NEW YORK, June 28 JPMorgan Chase & Co
came under renewed scrutiny after the New York Times reported
that losses from a bungled credit-derivatives trade could be as
much as $9 billion, much more than earlier estimated.
Shares of the biggest bank in the United States fell as much
as 5.4 percent in trading before the New York Stock Exchange
opened as investors and analysts rushed to determine the
significance of the report. The shares were down 3.5 percent
shortly before the start of trading.
JPMorgan Chief Executive Jamie Dimon had on May 10 pegged
the loss at $2 billion and warned it could rise by another "$1
billion or more." He hasn't raised the loss estimate since, but
said in a congressional hearing last week that the company would
be "solidly profitable" in the current quarter. The company
normally earns about $5 billion every three months.
The losses could be significantly more than the initial $2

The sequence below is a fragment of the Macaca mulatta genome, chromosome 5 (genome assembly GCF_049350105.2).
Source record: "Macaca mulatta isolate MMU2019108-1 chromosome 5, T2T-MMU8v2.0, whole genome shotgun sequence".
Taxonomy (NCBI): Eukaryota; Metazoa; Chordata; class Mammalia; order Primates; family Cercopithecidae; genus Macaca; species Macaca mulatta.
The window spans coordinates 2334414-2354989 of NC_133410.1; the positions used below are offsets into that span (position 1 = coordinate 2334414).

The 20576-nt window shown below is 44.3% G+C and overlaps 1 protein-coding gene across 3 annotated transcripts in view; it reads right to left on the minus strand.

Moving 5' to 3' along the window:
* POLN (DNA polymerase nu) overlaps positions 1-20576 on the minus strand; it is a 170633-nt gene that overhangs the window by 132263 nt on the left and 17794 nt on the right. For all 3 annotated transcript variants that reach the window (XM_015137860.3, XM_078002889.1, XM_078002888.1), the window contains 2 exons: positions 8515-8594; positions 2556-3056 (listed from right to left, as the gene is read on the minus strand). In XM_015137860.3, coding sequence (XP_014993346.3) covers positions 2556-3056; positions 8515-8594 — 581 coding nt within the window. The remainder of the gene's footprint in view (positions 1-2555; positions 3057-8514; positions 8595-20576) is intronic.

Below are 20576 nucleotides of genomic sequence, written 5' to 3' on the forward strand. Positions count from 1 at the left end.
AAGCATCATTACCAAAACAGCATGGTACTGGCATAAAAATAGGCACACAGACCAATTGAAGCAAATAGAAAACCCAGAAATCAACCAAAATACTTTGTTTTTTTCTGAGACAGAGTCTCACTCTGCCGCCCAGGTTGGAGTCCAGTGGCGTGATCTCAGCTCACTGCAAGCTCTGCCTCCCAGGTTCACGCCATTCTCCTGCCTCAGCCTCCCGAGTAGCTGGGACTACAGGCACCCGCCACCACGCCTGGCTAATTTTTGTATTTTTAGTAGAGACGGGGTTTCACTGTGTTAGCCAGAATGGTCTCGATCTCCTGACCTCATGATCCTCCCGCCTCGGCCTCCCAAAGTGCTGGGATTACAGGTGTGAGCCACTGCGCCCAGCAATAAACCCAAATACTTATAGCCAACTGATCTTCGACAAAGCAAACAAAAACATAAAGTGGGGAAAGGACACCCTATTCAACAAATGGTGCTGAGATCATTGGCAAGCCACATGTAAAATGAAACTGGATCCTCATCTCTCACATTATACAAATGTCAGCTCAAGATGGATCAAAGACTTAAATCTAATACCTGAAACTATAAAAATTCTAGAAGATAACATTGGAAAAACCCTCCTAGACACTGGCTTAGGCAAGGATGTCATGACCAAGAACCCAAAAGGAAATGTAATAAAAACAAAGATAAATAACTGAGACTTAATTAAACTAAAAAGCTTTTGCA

billion estimated as the bank has unwound positions in recent
weeks, the New York Times reported, citing people briefed on the
situation. An internal report at the bank projected in April
that the losses could reach $8-9 billion, assuming worst-case
conditions, the newspaper said. The bank has said that it has
been reducing its potential losses since then.
JPMorgan declined to comment on the story.
Dimon has promised to give a more complete report on the
situation on July 13 when the company releases results through
the end of June.
Beyond the exact amount of this loss, investors should be
concerned about the impact of JPMorgan's response to this
debacle on the company's earnings power, analyst Christopher
Mutascio of brokerage Stifel Nicolaus & Co wrote in a report
early Thursday. JPMorgan may move to keep up its reported
profit by taking more one-time gains from selling securities
that yield relatively high rates of interest, he noted. Doing so
would reduce profits in the coming quarters.
The bank has said it has already taken $1 billion of such
gains to offset the losses. It sold about $25 billion of
profitable securities to take the gains.
Investors should also be concerned about the impact of the
loss on the company's plans to buy back stock, analyst Andrew
Marquardt of Evercore Partners said in a note Thursday.
The company had suspended its buyback program shortly after
announcing the trading loss because, Dimon said, the bank wanted
to continue building capital to meet higher minimums being set